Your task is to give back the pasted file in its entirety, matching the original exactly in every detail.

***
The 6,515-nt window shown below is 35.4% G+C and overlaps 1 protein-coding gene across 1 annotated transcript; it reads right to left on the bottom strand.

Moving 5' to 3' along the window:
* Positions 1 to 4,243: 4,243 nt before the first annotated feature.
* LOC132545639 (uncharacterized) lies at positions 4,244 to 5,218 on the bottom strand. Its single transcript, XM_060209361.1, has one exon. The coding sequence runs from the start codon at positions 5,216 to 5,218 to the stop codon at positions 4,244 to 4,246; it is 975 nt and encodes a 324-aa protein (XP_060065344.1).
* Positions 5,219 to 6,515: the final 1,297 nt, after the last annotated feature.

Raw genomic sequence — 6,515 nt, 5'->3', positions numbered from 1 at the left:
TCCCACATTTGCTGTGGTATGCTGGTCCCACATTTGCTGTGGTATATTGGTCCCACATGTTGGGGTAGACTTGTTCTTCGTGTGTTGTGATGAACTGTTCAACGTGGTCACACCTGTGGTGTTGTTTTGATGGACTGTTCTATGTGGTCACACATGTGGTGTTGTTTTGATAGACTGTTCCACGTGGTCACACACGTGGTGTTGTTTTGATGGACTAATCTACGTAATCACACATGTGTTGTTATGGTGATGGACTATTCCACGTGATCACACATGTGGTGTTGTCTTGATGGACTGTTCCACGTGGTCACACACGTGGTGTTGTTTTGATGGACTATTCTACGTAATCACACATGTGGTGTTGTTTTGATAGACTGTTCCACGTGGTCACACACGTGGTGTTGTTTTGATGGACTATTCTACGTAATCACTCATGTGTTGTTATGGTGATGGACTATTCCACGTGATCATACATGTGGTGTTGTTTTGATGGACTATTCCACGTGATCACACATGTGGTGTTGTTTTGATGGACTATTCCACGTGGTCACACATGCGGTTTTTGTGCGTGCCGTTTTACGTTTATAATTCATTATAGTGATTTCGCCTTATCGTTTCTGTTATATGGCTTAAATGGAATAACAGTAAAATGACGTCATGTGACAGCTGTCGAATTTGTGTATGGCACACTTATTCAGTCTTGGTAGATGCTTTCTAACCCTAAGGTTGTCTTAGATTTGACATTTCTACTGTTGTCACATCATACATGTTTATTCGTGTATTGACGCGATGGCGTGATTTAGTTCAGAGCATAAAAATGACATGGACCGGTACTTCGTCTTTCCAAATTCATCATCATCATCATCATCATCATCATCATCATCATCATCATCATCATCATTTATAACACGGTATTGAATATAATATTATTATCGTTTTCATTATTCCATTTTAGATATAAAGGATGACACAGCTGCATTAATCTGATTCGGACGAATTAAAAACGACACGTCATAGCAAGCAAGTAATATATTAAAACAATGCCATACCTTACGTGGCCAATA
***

The 6,515-nt window shown below is 35.4% G+C and overlaps 1 protein-coding gene across 1 annotated transcript; it reads right to left on the bottom strand.

Moving 5' to 3' along the window:
* Positions 1 to 4,243: 4,243 nt before the first annotated feature.
* LOC132545639 (uncharacterized) lies at positions 4,244 to 5,218 on the bottom strand. Its single transcript, XM_060209361.1, has one exon. The coding sequence runs from the start codon at positions 5,216 to 5,218 to the stop codon at positions 4,244 to 4,246; it is 975 nt and encodes a 324-aa protein (XP_060065344.1).
* Positions 5,219 to 6,515: the final 1,297 nt, after the last annotated feature.

Raw genomic sequence — 6,515 nt, 5'->3', positions numbered from 1 at the left:
TCCCACATTTGCTGTGGTATGCTGGTCCCACATTTGCTGTGGTATATTGGTCCCACATGTTGGGGTAGACTTGTTCTTCGTGTGTTGTGATGAACTGTTCAACGTGGTCACACCTGTGGTGTTGTTTTGATGGACTGTTCTATGTGGTCACACATGTGGTGTTGTTTTGATAGACTGTTCCACGTGGTCACACACGTGGTGTTGTTTTGATGGACTAATCTACGTAATCACACATGTGTTGTTATGGTGATGGACTATTCCACGTGATCACACATGTGGTGTTGTCTTGATGGACTGTTCCACGTGGTCACACACGTGGTGTTGTTTTGATGGACTATTCTACGTAATCACACATGTGGTGTTGTTTTGATAGACTGTTCCACGTGGTCACACACGTGGTGTTGTTTTGATGGACTATTCTACGTAATCACTCATGTGTTGTTATGGTGATGGACTATTCCACGTGATCATACATGTGGTGTTGTTTTGATGGACTATTCCACGTGATCACACATGTGGTGTTGTTTTGATGGACTATTCCACGTGGTCACACATGCGGTTTTTGTGCGTGCCGTTTTACGTTTATAATTCATTATAGTGATTTCGCCTTATCGTTTCTGTTATATGGCTTAAATGGAATAACAGTAAAATGACGTCATGTGACAGCTGTCGAATTTGTGTATGGCACACTTATTCAGTCTTGGTAGATGCTTTCTAACCCTAAGGTTGTCTTAGATTTGACATTTCTACTGTTGTCACATCATACATGTTTATTCGTGTATTGACGCGATGGCGTGATTTAGTTCAGAGCATAAAAATGACATGGACCGGTACTTCGTCTTTCCAAATTCATCATCATCATCATCATCATCATCATCATCATCATCATCATCATCATCATTTATAACACGGTATTGAATATAATATTATTATCGTTTTCATTATTCCATTTTAGATATAAAGGATGACACAGCTGCATTAATCTGATTCGGACGAATTAAAAACGACACGTCATAGCAAGCAAGTAATATATTAAAACAATGCCATACCTTACGTGGCCAATA